Virtual Center for Teaching & Learning

 

Faculty Reading Roundtables


The Office of Faculty Development is pleased to announce the 2012-2013 Faculty Reading Roundtables.

Teaching Naked:  How Moving Technology Out of Your College Classroom Will Improve Student Learning, Jose Antonio Bowen
College: What it Was, Is, and should Be
The Quantum and the Lotus: A Journey to the Frontiers Where Science and Buddhism Meet, Marrhieu Ricard, Trinh Xuan Thuan
Remembrance of Things Past, Volume III, The Captive, The Fugitive, Time Regained
Rousseau, Burke, and Revolution in France: Reacting to the Past
Adventures Along the Wine Route: A Wine Buyer's Tour of France
Teaching for Critical Thinking
Smilla's Sense of Snow: A Novel


If you are interested in joining one of this year’s FRRs, please return a completed form with your first and second choices for participation.

 

Teaching Naked:  How Moving Technology Out of Your College Classroom Will Improve Student Learning


Jose Antonio Bowen


The title of this book is a bit misleading because Bowen fully embraces the idea that classroom teaching can be enhanced through artfully employing technology. At the same time, however, he maintains that we must be mindful of the ways technology is profoundly changing education. He argues that if students are going to continue to pay enormous sums for campus classes, colleges will need to provide more than what can be found online and maximize “naked” face-to-face contact with faculty. He holds that technology is most powerfully used outside the classroom and, when used effectively, it can ensure that students arrive to class more prepared for meaningful interaction with faculty.  Bowen introduces a new way to think about learning and technology that prioritizes the benefits of the human dimension in education.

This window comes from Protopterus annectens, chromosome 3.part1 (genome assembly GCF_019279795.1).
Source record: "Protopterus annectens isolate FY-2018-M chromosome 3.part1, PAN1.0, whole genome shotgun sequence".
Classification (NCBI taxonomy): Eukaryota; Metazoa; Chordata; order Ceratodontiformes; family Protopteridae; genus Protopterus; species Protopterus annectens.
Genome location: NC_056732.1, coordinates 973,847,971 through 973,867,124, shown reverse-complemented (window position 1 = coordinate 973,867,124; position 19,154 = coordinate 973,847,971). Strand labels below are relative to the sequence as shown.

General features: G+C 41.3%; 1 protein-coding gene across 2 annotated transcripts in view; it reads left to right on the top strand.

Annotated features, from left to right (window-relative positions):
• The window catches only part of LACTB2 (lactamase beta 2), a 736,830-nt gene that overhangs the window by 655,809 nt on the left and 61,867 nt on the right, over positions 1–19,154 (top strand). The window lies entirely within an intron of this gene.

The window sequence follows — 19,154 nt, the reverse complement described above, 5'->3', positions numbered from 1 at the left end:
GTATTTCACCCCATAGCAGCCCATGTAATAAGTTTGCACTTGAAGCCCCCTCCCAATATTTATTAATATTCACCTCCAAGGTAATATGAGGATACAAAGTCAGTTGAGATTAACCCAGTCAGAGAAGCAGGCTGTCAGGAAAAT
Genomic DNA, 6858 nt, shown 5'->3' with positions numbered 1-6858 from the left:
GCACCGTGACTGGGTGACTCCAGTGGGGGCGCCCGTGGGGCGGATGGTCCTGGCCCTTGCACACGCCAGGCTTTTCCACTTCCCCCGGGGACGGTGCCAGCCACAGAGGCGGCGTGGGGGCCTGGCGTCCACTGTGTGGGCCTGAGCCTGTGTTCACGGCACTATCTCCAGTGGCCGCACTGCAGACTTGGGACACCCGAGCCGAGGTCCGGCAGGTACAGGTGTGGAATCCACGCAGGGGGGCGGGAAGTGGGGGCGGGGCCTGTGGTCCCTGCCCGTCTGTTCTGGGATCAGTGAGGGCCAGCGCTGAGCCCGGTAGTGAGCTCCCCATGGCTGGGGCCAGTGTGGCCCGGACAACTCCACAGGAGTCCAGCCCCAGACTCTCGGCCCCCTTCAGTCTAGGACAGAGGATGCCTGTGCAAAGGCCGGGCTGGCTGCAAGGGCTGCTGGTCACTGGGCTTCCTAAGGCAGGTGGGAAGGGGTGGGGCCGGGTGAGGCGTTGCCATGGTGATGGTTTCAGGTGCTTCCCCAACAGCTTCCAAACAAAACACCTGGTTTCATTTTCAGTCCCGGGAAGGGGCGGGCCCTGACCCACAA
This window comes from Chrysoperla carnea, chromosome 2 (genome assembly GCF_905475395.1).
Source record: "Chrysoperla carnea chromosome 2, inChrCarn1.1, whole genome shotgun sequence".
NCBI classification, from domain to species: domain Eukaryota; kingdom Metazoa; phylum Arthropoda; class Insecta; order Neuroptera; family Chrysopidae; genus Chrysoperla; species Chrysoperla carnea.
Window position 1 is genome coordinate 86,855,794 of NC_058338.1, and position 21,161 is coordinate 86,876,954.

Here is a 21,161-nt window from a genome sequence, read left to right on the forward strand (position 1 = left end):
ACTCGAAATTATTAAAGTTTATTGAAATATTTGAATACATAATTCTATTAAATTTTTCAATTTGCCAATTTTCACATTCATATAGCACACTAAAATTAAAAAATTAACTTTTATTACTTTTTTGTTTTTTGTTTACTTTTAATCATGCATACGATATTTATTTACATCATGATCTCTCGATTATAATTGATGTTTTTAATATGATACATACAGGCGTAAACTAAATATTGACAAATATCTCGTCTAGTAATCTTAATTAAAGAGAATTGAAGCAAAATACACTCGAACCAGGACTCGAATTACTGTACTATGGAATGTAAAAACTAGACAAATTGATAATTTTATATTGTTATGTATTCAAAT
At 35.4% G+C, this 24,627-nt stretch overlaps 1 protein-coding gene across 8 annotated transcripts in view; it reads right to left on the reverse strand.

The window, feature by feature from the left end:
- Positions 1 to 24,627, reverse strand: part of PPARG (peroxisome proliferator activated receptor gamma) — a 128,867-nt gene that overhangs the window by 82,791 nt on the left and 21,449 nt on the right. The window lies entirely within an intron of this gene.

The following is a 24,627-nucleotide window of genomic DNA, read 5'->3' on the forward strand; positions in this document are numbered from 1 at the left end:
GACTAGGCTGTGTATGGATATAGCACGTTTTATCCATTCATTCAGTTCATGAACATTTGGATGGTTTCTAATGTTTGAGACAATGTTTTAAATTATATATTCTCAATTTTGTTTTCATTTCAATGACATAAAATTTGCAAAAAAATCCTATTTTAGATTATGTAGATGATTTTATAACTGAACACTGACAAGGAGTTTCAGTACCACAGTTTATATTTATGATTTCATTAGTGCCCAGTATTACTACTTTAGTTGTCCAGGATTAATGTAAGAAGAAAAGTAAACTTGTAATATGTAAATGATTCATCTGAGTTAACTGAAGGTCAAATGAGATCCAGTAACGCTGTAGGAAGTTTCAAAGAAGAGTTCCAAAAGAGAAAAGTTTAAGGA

College: What it Was, Is, and should Be


Andrew Delbanco (2012)


As the commercialization of American higher education accelerates, more and more students are coming to college with the narrow aim of obtaining a pre-professional credential. The traditional four-year college experience—an exploratory time for students to discover their passions and test ideas and values with the help of teachers and peers--is in danger of becoming a thing of the past. In College, prominent cultural critic Andrew Delbanco offers a trenchant defense of such an education, and warns that it is becoming a privilege reserved for the relatively rich. In arguing for what a true college education should be, he demonstrates why making it available to as many young people as possible remains central to America's democratic promise. In a brisk and vivid historical narrative, Delbanco explains how the idea of college arose in the colonial period from the Puritan idea of the gathered church, how it struggled to survive in the nineteenth century in the shadow of the new research universities, and how, in the twentieth century, it slowly opened its doors to women, minorities, and students from low-income families. He describes the unique strengths of America's colleges in our era of globalization. While recognizing the growing centrality of science, technology, and vocational subjects in the curriculum, he mounts a vigorous defense of a broadly humanistic education for all. Acknowledging the serious financial, intellectual, and ethical challenges that all colleges face today, Delbanco considers what is at stake in the urgent effort to protect these venerable institutions for future generations.

Andrew Delbanco is the Mendelson Family Chair of American Studies and the Julian Clarence Levi Professor in the Humanities at Columbia University. His many books include Melville: His World and Work (Vintage), which won the Lionel Trilling Award and was a finalist for the Los Angeles Times book prize in biography. He is a recipient of the 2011 National Humanities Medal for his writing that spans the literature of Melville and Emerson to contemporary issues in higher education.

The Quantum and the Lotus: A Journey to the Frontiers Where Science and Buddhism Meet


Marrhieu Ricard, Trinh Xuan Thuan

This book offers a rich and inspiring look at a new intersection between science and religion, and it comes highly recommended by the folks who led the “this is your brain on music” group last year.  In the words of the Dalai Lama, “It contributes greatly to a better understanding of the true nature of the world and the way we live our lives.”